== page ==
Ever read one of those series where the payoff was nothing compared to the buildup? For the three issues of this series that I’ve read (barring the crazy trippy parts of #2 that still might make sense eventually, I guess), I would tell anybody who asked me that Anders was one of the better small press cartoonists around. I’d still say that, but for whatever reason, this issue left me kind of cold. It was just a lot more interesting somehow before I knew exactly what everything was and what everything stood for. I almost felt that he explained too much here, that not enough was left to the imagination. Haven’t read any other reviews of this, but I wouldn’t be a bit surprised to find that I’m the only one with this opinion. The art keeps improving (it was great to begin with), his storytelling skills are obviously getting exponentially better with each passing issue, and I’m sure that there are plenty of people out there who will love this. It’s not like I hate it. I like it just fine. It’s just that every other issue was such a dramatic step above the one before it, and this one feels like more of a straightforward story than anything else. I might read this all together one day and completely change my mind about this, but for now I’d have to say that while it’s still better than almost everything else out there, it didn’t improve as much as I thought it could. And yes, I’m well aware that that’s way too much pressure to put on anybody. This is $3.95 and it looks beautiful, there’s a new website too, check it out!
Big Questions #4: Asomatognosia
If you’re looking around a comics store three or four years from now and are wondering what this incredible new book is and where this guy came from, well, it’s right here. I don’t know if he’s planning on collecting this story, or if he really even intended for it to be an ongoing story, but here it is. I honestly think he’ll be mentioned in the same breath as Dan Clowes and Chris Ware in a few years if he keeps this up. Not to put any pressure on him or anything… Anyway, this book, and #3, takes all the good parts of #2, amplifies them, and adds even more good parts. The birds are still there, but it’s starting to look more like a society and less like random birds getting philosophical. Throw in a mysterious story about a (retarded?) man and an elderly woman, some irate squirrels and a bomb, and you have Big Questions. There’s a ton of stuff on this page. I think I’m up to 275 creators or so as of this writing. Out of all of them, I think you should check this out first. Maybe it’s neck and neck with the last two issues (13 & 14) of Supermonster from Kevin Huizenga, but this is honestly something that would enrich your life if you took the time to check it out. And no, he’s not paying me anything. This one is $4, get #3 too and send him money at: P.O. Box 1627 Chicago, IL 60690. E-mail him to see if he has anything new but only if you’re willing to tell me the second that he does…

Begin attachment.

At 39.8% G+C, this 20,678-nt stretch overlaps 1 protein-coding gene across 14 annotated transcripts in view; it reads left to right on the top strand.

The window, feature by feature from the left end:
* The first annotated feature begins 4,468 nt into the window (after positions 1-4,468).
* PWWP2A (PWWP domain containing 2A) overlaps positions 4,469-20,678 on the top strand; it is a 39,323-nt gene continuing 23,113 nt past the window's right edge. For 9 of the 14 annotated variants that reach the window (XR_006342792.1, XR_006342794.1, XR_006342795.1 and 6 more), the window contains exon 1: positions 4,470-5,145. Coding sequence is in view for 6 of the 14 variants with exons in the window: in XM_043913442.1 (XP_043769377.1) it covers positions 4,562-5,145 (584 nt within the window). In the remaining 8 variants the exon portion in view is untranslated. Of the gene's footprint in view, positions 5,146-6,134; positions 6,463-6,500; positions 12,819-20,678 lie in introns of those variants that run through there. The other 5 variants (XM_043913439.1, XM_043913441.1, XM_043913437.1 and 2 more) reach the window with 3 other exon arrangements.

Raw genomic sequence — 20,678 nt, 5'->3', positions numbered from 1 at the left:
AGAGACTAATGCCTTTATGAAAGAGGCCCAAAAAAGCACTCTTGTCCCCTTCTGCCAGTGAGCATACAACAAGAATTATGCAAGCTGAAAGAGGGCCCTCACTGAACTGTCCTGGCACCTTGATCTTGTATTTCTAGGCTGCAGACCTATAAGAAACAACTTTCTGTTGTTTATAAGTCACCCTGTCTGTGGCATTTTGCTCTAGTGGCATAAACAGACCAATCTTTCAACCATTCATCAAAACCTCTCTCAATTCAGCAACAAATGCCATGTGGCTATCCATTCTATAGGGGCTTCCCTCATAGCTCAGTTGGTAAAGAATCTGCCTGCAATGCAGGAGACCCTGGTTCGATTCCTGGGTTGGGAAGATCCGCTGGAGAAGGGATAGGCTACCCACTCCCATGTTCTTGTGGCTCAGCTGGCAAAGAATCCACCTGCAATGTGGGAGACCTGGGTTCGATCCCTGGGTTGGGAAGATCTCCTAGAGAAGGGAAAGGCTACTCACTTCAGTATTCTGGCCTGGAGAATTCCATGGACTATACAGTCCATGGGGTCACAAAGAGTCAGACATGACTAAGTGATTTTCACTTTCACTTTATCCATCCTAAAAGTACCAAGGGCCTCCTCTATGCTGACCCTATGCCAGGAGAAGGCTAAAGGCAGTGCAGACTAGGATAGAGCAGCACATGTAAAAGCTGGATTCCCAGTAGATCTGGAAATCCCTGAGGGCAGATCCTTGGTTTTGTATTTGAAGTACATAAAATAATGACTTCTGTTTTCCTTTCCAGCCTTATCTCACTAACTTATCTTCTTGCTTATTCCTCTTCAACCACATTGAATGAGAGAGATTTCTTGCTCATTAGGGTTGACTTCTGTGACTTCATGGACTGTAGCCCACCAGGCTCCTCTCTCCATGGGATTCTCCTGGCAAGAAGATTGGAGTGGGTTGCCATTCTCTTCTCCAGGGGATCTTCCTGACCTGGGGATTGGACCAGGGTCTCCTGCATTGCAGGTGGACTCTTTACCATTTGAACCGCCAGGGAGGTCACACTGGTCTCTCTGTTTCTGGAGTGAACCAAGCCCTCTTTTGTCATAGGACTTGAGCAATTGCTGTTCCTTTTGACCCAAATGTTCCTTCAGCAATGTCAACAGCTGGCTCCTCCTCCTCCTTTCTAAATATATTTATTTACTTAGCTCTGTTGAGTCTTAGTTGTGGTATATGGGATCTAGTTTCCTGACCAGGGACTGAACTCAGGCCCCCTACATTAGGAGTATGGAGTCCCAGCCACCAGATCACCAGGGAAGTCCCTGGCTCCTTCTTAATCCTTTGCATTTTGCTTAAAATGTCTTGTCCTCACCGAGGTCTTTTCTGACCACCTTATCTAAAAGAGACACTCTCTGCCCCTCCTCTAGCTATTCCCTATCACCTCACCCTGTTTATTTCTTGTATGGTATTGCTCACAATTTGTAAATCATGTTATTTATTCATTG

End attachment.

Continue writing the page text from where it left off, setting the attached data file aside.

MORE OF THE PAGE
Big Questions #2
I love reading all the currently available stuff from an author and then going back to read the early stuff. The birds in this one (I’m going to assume that you already know the basic gist of this book, or why would you be reading a review for #2?) are actually reading the comic along with us, commenting on the stories. It’s cute as hell and funny, especially when it’s one of a number of stories that are completely open to interpretation, much like everything in here. Looks like I have to get #3 and complete my collection, huh? Contact info is down there, but it doesn’t tell you to go to the best site in the world to order this stuff.
Big Questions #1
What do you say about a mini if 3/4 of it is laugh out loud funny and the other quarter is so bland that it leaves no impression at all? That pretty much sums up my experience with Big Questions. About half of it is spent with birds talking, which is the part that had me chuckling while I was sitting here. The book is basically three parts, spread out over the comic. The first part has birds talking about various things and that’s the part that works the best. Like the Hollywood print ads say, it was “laugh out loud funny”. Then there’s a large story in the middle of the comic called Looking for Something which is about, appropriately enough, a man who’s looking for something. It works on a different level than the birds stuff, but it certainly works. Then there’s the part of the book in between some of the stories that is just a giant cube disintegrating into smaller cubes and a giant cube, apparently filled with something, that has all the liquid drained from it. If you think that sounds dull, you’re right. I don’t know if it was just filler or what, but it registered no impression on me at all, and why bother to put something in a mini if it isn’t going to make some kind of impression on the reader? Still, this book was either $1 or $2 and it’s well worth your money. Some cultural things can pervade my brain to the point where every time I hear a certain word or phrase, I’m reminded of that movie or TV scene. It’s kind of the way sometimes when I hear “fuck”, but you’ll have to read the mini to find out why.